•  When the shield or outer conductor of the coaxial cable is grounded at both ends (source & load), the return current will divide between the shield and ground plane. If the frequency of the signal is much greater than the cutoff frequency of the shield, then most of the current will return via the shield. If the frequency of the signal is much less than the cutoff frequency of the shield, then most of the current will return via the ground plane. This scenario is slightly better than the shielded twisted pair arrangement shown above dur to lower resistance of the shield relative to the return conductor of the twisted pair. Noise current passes through the shield and returns through the ground path. Most of the signal current, not shown here, returns via the return of the twisted pair conductor. A potential disadvantage of multiple ground points is that noise currents can exist along the shield. In addition, since the shield has a nonzero impedance, the noise voltage can also vary along the shield. Since capacitive coupling exists between the shield and each of the twisted pair conductors, noise will be induced across the load unless the line is perfectly balanced. The capacitive coupling from each conductor to the shield should be nearly the same. This noise will be a function of the distance along the line.


  •  The symmetry of the concentric shield is utilized when the load is floating and the shield is connected to the load. Furthermore, the voltage at the load end of the shield is closer to the voltages along the twisted pair conductors at the load. The currents from the shield to the twisted pair conductors via the parasitic capacitance are less since the voltage across the parasitic capacitance is smaller. DISAVANTAGE: any noise current that couples into the system can now exist on the shield and signal return. The conservative approach is to avoid noise currents on the signal and return conductors even when the system is (partially) balanced.


Christian Rosu, Nov 18, 2021.

PCB Signal Return & Power Return Planes

14. December 2020 11:39 by Christian in EMC/EMI, Grounding, PCB
Diverting a return current path over a longer route can cause both radiated emissions and

See Differential Mode vs Common Mode Current

Diverting a return current path over a longer route can cause both radiated emissions and RF immunity issues. At frequencies above 100 kHz, the return current flows along the path of least impedance (e.g. directly under the signal or clock trace).

Splitting the analog and digital return planes, noisy digital return currents will stay out of the sensitive analog area. Runing digital signal traces across isolated analog areas can contaminate the analog area. The two planes are generally connected together at the PC board power connector.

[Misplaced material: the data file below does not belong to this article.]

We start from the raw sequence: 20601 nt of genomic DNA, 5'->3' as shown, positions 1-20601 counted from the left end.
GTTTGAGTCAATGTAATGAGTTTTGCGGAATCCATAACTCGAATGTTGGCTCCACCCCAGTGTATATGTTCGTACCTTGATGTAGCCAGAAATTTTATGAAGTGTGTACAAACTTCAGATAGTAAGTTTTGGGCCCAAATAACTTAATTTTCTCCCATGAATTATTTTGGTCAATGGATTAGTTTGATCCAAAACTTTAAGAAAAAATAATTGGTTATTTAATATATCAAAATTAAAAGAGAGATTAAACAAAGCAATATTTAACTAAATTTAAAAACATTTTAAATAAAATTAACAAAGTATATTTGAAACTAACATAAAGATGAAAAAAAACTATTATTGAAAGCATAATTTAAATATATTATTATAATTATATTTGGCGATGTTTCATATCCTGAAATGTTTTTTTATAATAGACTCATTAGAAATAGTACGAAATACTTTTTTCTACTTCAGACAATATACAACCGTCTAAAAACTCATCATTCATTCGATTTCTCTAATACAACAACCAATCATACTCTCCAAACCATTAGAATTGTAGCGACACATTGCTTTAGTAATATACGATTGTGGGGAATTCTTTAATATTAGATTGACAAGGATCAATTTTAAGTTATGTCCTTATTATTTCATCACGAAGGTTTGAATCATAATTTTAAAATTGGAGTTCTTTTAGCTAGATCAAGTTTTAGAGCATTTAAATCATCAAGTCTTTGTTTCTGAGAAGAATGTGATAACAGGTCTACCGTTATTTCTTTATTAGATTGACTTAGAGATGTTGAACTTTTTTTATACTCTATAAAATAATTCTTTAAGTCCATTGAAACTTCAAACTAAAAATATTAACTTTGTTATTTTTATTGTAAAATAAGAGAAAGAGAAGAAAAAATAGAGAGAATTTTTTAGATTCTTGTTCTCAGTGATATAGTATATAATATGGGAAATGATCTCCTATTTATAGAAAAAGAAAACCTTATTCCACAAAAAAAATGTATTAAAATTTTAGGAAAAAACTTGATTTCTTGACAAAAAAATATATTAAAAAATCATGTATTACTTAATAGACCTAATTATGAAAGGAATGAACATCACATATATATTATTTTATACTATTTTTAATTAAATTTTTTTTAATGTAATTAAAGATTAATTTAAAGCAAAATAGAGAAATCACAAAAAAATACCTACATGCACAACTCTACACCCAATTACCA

In a scenario with a single return plane the critical part is routing the signal traces (and corresponding return currents) so they don't cross the A/D boundary. 

Stitching capacitors allow a path for return currents to get back to the source when crossing multiple planes with differing potentials (e.g. power and signal return planes). They need to be located as closely as possible to where the high frequency trace penetrates the planes. The value is not critical (1 to 10 nF), but should present a low impedance at the frequency in question (plus harmonics). 

Multiple vias will provide multiple paths back to the source. At really high frequencies (above 500 MHz into the GHz region), the power and power return planes can form a cavity resonance and causeradiated emissions. Adding a pattern of stitching capacitors can help break up this resonance. There are also experiments on the use of “lossy” bypass capacitors (high ESR) mounted around the board that serve to damp the resonances. 

Approaching frequencies above 100 MHz, the series inductance can become significant. Therefore a classic via would work better than a zero-Ohm resistor, depending on the connecting traces. 

Number of PCB Layers

From an EMC standpoint, eight, or more, layers has proven best. The problem with four or six-layer board designs is that it becomes very difficult to define a solid lowimpedance return path when running high speed signals and clock traces through multiple power/return planes. The power and signal/power return planes to be as close together as possible and sometimes this is difficult to

Trace Length

The general rule of thumb is that if a trace (or cable) is electrically 1/20th wavelength, or less, then it becomes a very inefficient radiating structure. As the length starts to approach a half-wavelength, then it becomes an efficient antenna.